In FIG. 4, each diversity branch has an associated channel tracker 404. This tracker estimates or predicts the channel taps that correspond to the sampled data provided to the metric pre-processor 402. The tracker can be initialized using synchronization information provided by the diversity branch signal processor 401. A method for both initialization and tracking is given in pending U.S. application Ser. No. 07/942,270 entitled "A Method of Forming a Channel Estimate for a Time-varying Radio Channel" by Larsson et al., filed Sep. 9, 1992, which is incorporated herein by reference. The channel tracker may have two modes: a training mode and a decision-directed mode. During the training mode, the channel tracker uses knowledge of what was transmitted to train the channel tap estimates. This knowledge can correspond to the synchronization sequence or other known sequences within the transmitted symbol stream. During the decision-directed mode, the channel tracker takes tentatively detected data from the metric processor 403 and assumes that they are correct. This allows the channel tracker to update channel tap estimates. Those skilled in the art will be aware that there are many forms of channel tracking and prediction.

The metric pre-processor 402 computes the necessary metric multipliers from the sampled data and channel tap estimates or predictions. The metric processor 403 uses the metric multipliers with the sequence estimation algorithm to provide both tentative and final detected data. The tentative data are used for channel tracking purposes. At time n, the tentative data correspond to decisions on transmitted symbols s(n-upd) through s(n-upd-J+1), where upd is an update delay design parameter, which is some non-negative integer. Knowledge of these symbol values allows the channel trackers to predict certain received data values and to compare the predictions with the actual values. The difference can be used to update the channel tap estimates, which are used to predict channel values for time n+1.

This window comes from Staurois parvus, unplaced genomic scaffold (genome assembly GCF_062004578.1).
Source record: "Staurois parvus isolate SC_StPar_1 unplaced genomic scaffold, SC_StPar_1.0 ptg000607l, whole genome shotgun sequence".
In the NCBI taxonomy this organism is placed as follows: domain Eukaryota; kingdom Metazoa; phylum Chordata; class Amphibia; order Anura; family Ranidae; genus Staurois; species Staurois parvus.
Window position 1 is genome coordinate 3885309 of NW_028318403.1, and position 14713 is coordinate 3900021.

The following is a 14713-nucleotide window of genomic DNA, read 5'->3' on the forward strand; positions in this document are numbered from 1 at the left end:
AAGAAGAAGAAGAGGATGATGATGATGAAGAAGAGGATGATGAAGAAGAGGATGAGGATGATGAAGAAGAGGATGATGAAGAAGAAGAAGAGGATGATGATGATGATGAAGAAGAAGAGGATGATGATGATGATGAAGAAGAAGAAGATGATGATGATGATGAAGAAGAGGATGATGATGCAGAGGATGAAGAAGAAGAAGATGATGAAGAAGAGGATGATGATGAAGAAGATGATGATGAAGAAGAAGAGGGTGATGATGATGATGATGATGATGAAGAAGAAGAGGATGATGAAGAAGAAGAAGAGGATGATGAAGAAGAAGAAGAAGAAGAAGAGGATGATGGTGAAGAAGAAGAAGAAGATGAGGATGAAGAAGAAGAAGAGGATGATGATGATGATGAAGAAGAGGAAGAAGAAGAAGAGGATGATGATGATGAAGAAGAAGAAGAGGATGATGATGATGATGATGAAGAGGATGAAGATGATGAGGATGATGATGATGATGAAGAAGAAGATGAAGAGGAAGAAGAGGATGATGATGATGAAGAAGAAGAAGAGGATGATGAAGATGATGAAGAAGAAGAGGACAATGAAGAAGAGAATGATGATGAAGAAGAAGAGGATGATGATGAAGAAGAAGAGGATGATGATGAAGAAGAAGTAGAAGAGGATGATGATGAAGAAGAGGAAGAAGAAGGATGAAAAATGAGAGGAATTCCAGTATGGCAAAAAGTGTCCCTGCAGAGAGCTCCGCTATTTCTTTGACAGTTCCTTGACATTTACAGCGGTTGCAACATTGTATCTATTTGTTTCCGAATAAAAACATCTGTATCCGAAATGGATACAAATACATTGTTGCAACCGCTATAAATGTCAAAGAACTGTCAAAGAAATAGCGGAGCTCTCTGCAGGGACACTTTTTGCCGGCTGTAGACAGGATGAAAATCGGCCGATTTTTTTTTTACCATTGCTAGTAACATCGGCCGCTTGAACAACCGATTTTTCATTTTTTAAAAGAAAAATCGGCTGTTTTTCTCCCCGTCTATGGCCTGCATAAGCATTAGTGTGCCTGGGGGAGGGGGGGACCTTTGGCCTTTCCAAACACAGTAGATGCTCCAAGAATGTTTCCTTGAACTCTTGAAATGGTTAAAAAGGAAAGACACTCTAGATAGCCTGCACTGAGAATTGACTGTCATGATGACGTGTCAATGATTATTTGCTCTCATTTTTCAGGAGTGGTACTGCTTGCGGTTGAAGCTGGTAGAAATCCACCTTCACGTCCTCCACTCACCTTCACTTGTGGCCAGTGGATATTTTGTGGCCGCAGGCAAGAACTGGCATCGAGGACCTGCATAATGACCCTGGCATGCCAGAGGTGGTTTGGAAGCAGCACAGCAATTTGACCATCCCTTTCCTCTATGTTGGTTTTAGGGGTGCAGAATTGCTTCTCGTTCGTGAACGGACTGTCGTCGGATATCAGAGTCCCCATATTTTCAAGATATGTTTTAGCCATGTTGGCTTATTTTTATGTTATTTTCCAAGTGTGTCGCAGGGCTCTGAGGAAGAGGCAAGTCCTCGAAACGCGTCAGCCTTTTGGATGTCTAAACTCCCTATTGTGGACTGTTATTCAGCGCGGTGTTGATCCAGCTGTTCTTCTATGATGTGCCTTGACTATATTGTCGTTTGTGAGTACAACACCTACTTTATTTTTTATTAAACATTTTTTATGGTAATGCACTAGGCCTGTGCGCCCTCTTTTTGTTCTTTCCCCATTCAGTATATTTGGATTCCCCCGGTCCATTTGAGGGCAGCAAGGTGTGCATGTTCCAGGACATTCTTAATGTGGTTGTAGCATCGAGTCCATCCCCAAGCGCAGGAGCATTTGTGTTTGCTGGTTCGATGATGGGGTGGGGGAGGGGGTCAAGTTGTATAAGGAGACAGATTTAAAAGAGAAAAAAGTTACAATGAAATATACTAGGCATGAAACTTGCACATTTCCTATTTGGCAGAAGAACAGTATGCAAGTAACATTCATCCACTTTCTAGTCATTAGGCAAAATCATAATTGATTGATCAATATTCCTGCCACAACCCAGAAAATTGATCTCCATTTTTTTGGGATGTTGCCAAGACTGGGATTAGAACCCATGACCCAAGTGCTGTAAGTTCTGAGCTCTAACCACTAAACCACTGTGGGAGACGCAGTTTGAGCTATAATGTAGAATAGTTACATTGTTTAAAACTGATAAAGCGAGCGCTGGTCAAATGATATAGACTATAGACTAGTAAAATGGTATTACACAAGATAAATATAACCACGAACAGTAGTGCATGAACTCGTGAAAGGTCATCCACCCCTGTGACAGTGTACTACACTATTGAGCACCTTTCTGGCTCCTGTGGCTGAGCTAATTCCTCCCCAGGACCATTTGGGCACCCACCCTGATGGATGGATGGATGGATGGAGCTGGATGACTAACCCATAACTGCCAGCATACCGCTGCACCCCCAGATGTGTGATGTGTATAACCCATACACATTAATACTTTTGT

According to one preferred embodiment of the present invention, the present invention is used in a receiver for IS54 TDMA digital cellular signals. Two-branch antenna diversity would be used (D=2) and T/2-spaced equalization (M=2). The number of channel taps (J) would be 2. While the modulation is .pi./4-shift DQPSK, the .pi./4-shift can be removed from the received data. For data sample (n+m/M)T, this is achieved by a multiplication with exp(-.pi.-(n+m/M)4). The resulting data can be treated as a QPSK symbol stream.

The embodiment shown in FIG. 4 would be used to demodulate the received signal. At iteration n, the metric multipliers are given by:

e(0,n)=w.sub.0,0 (n)c.sub.0.sup.*.sub.,0 (0,n)r.sub.0 (nT)+w.sub.0,1 (n)c.sub.0.sup.*.sub.,1 (0,n)r.sub.0 ((n+1/2)T)+w.sub.1,0 (n)c.sub.1.sup.*.sub.,0 (0,n)r.sub.1 (nT)+w.sub.1,1 (n)c.sub.1.sup.*.sub.,1 (0,n)r.sub.1 ((n+1/2)T)

e(1,n)=w.sub.0,0 (n)c.sub.0.sup.*.sub.,0 (1,n)r.sub.0 (nT)+w.sub.0,1 (n)c.sub.0.sup.*.sub.,1 (1,n)r.sub.0 ((n+1/2)T)+w.sub.1,0 (n)c.sub.1.sup.*.sub.,0 (1,n)r.sub.1 (nT)+w.sub.1,1 (n)c.sub.1.sup.*.sub.,1 (1,n)r.sub.t ((n+1/2)T)

g(0,1,n)=w.sub.0,0 (n)c.sub.0.sup.*.sub.,0 (0,n)c.sub.0,0 (1,n)+w.sub.0,1 (n)c.sub.1.sup.*.sub.,1 (0,n)c.sub.0,1 (1,n)+w.sub.1,0 (n)c.sub.1.sup.*.sub.,0 (0,n)c.sub.1,0 (1,n)+w.sub.1,1 (n)c.sub.1.sup.*.sub.,1 (0,n)c.sub.1,1 (1,n)

The f(j,n) terms are omitted since .vertline.s.sub.h (n).vertline..sup.2 =1 for all h. When forming the metric, the term C'.sub.h would also be omitted.

An embodiment of the metric pre-processor is given in FIG. 6. Received data values are stored in a data buffer 600, channel tap estimates are stored in a channel tap buffer 601, and weighting factors are stored in a weighting factor buffer 602. At time n, the metric multipliers are computed one at a time. A selection device 603 selects two complex values, either a data value and a channel tap value or two channel tap values. These selected values are multiplied in a complex/complex multiplier 604, which multiplies one of the values with the conjugate of the other value to form a first product. A selection device 605 selects one scalar weighting factor, which is multiplied by the first product in a complex/scalar multiplier 606, which multiplies complex and scalar values to produce a second product. This second product is accumulated in an accumulator 607. This process is repeated four times to produce a particular metric multiplier. Then, the accumulator contents are reset and the process is repeated until all three metric multipliers are produced.

In the metric processor, at time n, there are four previous states corresponding to hypothetical (n-1)the symbols and four current states corresponding to hypothetical n'th symbol values. This gives 16 possible hypotheses to consider. The delta metric associated with a given hypothesis h is given by:

M.sub.h (n)=Re{e(0,n)s.sub.h.sup.* (n)+e(1,n)s.sub.h.sup.* (n-1)}-Re{g(0,1,n)s.sub.h.sup.* (n)s.sub.h (n-1)}